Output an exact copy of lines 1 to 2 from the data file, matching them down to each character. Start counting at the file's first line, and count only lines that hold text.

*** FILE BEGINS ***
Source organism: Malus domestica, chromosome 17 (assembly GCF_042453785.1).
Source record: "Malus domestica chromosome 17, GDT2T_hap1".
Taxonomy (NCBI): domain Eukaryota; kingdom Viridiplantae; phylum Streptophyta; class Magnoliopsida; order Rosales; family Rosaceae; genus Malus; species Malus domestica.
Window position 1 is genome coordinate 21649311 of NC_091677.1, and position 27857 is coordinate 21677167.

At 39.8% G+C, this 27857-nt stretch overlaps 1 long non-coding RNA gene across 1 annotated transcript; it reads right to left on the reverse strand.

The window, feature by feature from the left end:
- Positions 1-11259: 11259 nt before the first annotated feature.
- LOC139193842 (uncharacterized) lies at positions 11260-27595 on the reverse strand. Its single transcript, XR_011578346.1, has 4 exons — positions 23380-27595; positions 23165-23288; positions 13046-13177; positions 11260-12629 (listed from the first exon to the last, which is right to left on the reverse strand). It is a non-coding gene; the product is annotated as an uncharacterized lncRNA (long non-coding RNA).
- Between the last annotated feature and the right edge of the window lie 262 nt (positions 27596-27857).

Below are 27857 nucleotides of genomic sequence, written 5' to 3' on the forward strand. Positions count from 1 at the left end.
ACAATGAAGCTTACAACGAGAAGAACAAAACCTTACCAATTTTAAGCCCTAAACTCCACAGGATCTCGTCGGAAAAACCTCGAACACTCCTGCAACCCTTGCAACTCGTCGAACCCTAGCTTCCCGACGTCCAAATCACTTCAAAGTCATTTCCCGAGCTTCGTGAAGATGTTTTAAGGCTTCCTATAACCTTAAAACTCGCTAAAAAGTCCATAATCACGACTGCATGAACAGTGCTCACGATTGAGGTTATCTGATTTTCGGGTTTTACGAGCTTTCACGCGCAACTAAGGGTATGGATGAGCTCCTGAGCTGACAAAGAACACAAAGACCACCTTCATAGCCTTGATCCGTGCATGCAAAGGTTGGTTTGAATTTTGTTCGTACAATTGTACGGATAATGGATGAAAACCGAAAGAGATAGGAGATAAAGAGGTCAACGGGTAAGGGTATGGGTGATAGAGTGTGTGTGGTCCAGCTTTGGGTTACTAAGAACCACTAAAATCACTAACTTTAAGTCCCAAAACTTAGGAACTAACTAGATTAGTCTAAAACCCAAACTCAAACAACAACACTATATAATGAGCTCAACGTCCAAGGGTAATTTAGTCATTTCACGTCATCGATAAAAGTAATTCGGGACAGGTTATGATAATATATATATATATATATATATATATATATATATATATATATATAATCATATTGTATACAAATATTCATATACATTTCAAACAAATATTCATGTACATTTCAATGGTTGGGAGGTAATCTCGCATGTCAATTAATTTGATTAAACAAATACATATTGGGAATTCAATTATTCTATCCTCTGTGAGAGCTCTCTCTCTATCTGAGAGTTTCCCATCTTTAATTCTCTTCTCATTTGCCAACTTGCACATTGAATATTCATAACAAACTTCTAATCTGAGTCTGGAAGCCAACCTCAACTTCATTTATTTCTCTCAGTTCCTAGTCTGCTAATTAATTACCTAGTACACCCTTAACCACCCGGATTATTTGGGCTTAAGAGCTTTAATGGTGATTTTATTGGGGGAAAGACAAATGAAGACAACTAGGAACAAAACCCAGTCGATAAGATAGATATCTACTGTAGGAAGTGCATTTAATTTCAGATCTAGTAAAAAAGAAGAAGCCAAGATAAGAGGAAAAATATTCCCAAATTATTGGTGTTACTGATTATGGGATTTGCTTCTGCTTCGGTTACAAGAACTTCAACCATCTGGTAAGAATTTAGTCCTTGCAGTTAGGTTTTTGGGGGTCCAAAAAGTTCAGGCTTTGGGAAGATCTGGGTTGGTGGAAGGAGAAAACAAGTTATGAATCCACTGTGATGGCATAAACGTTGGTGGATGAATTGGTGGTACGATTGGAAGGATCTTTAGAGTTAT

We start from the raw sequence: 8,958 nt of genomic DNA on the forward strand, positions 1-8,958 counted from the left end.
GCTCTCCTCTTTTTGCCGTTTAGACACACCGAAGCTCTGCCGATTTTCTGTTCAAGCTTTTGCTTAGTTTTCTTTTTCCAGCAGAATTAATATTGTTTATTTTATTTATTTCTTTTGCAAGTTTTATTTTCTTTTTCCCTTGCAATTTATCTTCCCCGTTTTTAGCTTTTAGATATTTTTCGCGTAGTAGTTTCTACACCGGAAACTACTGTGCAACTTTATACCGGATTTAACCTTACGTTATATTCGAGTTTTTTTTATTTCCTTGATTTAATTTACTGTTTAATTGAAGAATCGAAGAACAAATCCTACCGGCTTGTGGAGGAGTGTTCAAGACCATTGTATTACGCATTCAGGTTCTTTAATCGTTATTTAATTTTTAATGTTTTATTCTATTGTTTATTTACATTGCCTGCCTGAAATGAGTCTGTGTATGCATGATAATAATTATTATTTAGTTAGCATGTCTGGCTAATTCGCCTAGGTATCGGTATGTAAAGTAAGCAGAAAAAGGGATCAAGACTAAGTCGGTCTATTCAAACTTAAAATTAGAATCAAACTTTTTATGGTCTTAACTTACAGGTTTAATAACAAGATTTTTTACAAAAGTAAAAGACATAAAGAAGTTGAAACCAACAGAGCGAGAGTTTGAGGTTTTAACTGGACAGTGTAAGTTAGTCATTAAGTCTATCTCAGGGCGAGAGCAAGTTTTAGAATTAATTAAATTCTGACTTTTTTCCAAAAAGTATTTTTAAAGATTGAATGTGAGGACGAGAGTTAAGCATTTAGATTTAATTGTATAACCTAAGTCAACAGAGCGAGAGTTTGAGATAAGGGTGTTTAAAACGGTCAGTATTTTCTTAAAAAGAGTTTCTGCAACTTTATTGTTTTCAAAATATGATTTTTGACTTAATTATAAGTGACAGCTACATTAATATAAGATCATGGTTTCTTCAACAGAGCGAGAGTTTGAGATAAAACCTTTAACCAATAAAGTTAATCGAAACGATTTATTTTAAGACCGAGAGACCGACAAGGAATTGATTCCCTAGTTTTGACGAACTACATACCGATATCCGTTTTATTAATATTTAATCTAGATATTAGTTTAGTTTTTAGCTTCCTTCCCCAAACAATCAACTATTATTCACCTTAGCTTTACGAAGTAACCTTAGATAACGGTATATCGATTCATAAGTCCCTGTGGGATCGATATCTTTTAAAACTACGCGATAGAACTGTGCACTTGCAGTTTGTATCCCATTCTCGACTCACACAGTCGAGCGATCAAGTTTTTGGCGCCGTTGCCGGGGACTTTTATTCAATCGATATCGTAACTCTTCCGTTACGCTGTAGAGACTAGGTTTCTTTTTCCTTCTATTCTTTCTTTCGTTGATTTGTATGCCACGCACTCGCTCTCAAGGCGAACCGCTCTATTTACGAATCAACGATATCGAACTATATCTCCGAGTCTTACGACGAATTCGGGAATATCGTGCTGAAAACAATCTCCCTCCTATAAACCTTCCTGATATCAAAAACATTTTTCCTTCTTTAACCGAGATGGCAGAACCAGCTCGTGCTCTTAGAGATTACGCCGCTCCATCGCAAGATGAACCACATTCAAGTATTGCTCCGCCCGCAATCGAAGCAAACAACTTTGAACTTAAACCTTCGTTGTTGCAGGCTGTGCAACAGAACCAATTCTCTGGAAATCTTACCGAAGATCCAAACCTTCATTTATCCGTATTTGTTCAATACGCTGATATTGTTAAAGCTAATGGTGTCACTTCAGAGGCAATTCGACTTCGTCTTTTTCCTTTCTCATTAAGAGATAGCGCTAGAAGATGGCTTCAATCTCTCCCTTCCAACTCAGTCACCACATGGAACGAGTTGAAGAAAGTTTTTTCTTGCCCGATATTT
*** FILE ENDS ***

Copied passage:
Source organism: Malus domestica, chromosome 17 (assembly GCF_042453785.1).
Source record: "Malus domestica chromosome 17, GDT2T_hap1".